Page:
- “For me, sometimes a wise and humane policy is to allow inflation to rise even when inflation exceeds the target.” – Janet Yellen
- “For me the weather is perfect when it’s 75 degrees.
Both statements are truthful but sorely lacking in context.
Even though it’s 75 degrees, can I call it a perfect day if a hurricane hits with torrential rains and winds of 150 miles per hour?
Let inflation go up ”above the targetMay have some advantage, but the pace at which incomes move relative to inflation and its effect on confidence is far from negligible.
Yellen’s comments match those of most Fed members who want to see inflation soar.
In this article, we explore the plight of consumers and consider whether letting inflation soar is a wise and humane way to continue the economic recovery.
What is supporting the economic recovery
The robust economic recovery is in part the result of nearly $ 5,000 billion in deficit spending.
To understand how the government has supported the economy, consider the graph below. The orange line is total personal income. After the release of the second round of direct payments to citizens in March, personal income was 25% higher than before the pandemic. The blue line shows organic income, or that earned only through employers. The difference, the gray area, is government payments, called transfer payments. These direct benefits have accounted for almost a third of revenue on several occasions over the past year.
Personal income table
Personal consumption represents almost two-thirds of economic activity (GDP). Over the past six months, consumption has been boosted considerably by stimulus programs. In addition, the government allowing forbearance from rent, mortgage, student loan and utility payments provided a lot of extra money to spend.
Resulting from the surge in incomes and the reduction in liabilities, they are about 15% higher than the trend of the previous decade. For a context of historic recession, consider that retail sales fell about 13% from their trend during the 2008 recession.
With the rapid reopening of the economy, the government is handing over the stimulus to consumers. As such, the strength of wages and employment, the means with which we consume, are decisive for the recovery to continue without enormous support from Uncle Sam.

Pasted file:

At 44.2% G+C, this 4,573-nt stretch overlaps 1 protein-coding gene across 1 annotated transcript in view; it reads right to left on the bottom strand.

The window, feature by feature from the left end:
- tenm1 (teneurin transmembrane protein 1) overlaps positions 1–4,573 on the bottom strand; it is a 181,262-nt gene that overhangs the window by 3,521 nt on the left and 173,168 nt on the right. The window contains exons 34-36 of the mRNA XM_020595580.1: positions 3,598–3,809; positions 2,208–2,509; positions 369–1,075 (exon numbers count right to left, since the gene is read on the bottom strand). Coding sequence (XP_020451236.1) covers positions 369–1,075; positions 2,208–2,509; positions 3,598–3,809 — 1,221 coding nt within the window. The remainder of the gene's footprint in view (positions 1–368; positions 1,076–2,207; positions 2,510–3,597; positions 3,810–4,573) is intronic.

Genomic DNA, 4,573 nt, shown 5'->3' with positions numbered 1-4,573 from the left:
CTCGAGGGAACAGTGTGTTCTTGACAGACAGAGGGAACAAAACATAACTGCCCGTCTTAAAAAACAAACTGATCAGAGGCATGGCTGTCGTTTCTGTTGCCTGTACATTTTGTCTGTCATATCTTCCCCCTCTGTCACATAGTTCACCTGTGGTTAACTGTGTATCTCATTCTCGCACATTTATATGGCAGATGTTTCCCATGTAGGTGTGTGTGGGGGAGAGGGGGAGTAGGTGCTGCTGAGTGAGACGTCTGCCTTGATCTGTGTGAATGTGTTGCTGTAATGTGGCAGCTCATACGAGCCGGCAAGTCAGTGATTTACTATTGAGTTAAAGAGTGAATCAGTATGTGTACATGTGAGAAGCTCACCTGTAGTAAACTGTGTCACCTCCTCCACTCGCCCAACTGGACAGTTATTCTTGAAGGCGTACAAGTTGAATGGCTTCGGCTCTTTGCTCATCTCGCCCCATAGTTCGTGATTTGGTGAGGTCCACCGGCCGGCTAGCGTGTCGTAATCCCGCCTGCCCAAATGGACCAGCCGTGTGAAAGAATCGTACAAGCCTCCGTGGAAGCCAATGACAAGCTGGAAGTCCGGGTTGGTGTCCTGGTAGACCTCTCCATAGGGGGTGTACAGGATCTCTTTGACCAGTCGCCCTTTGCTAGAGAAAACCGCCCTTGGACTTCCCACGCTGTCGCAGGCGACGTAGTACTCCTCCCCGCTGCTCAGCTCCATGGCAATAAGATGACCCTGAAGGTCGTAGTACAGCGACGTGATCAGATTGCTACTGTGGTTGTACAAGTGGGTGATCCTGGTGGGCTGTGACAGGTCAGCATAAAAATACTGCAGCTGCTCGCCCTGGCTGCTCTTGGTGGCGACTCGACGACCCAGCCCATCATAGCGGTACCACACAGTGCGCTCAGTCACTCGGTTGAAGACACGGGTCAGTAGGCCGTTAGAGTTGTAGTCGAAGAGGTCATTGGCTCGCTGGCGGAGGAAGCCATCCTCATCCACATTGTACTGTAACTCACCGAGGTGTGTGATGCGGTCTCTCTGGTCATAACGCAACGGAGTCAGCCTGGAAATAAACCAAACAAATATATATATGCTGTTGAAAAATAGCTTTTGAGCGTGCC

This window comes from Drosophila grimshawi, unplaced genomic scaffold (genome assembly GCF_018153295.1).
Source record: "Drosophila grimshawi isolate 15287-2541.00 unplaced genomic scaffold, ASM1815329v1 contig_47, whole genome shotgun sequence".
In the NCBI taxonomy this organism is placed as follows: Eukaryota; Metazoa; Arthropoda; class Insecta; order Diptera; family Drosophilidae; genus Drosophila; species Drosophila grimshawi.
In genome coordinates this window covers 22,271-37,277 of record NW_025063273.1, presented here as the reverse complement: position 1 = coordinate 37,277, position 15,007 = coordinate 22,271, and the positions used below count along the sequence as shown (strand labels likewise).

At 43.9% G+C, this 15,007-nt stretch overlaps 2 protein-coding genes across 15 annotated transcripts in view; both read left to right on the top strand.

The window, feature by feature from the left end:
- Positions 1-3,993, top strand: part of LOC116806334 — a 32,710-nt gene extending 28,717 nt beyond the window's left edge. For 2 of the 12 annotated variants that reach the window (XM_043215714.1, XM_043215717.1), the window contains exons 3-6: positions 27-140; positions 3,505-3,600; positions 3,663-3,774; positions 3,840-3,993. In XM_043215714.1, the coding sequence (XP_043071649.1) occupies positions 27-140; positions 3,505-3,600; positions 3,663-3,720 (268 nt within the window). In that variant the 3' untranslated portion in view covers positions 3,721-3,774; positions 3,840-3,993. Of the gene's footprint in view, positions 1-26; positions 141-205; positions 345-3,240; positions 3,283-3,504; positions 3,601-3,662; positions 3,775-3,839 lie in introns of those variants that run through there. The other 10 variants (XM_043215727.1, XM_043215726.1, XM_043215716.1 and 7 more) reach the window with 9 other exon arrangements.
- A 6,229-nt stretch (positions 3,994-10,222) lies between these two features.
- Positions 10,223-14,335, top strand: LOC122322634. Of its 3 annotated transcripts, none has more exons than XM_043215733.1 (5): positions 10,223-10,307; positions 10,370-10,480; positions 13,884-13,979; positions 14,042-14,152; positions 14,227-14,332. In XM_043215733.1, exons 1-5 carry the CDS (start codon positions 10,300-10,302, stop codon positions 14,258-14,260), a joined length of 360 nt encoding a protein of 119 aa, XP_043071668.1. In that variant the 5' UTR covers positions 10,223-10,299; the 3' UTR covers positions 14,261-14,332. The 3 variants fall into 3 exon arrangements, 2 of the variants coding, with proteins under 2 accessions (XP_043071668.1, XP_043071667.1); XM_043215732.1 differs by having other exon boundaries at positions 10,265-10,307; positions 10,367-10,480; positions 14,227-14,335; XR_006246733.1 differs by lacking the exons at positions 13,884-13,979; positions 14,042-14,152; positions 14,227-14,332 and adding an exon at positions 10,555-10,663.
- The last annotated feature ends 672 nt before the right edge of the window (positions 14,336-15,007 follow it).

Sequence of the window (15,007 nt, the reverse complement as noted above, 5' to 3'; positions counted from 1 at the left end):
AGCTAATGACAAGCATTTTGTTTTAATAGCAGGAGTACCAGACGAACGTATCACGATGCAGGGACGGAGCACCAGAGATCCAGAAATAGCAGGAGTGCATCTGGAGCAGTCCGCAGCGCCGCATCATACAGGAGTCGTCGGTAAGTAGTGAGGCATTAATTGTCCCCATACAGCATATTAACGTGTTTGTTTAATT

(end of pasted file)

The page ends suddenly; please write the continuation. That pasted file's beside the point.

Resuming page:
Atlanta Fed Salary Tracking
The data and charts in this section and other informative data are sourced from the Atlanta Fed Wage Tracker website.
When wages rise, consumers have more confidence in their financial situation and are more willing to spend. is vital for the continued economic recovery. The data and charts highlight recent salary trends, allowing us to gauge potential changes in consumer confidence as we move up.
The first chart below shows that wage growth was in the 3.5-4.0% range for a few years before 2020. Since the pandemic, wage growth has gradually declined.
Atlanta Fed Salary Tracking – Annualized Wage Growth
Despite the decline in wage growth in 2020, wage growth has exceeded by around 2%, as shown below. This is because inflation was below the average of 1.3%. Unfortunately, the growth in real wages (after inflation) from 2020 has been erased. In 2021, the CPI operates at an annualized rate of 5.4%, eclipsing wage growth.
Atlanta Fed Salary Tracking – Average Salary vs. CPI
The following chart shows that wage growth declined in 2020 for all categories except workers paid by the hour. The trend continues in 2021 as all classifications are down.
Percentage of individuals with zero wage growth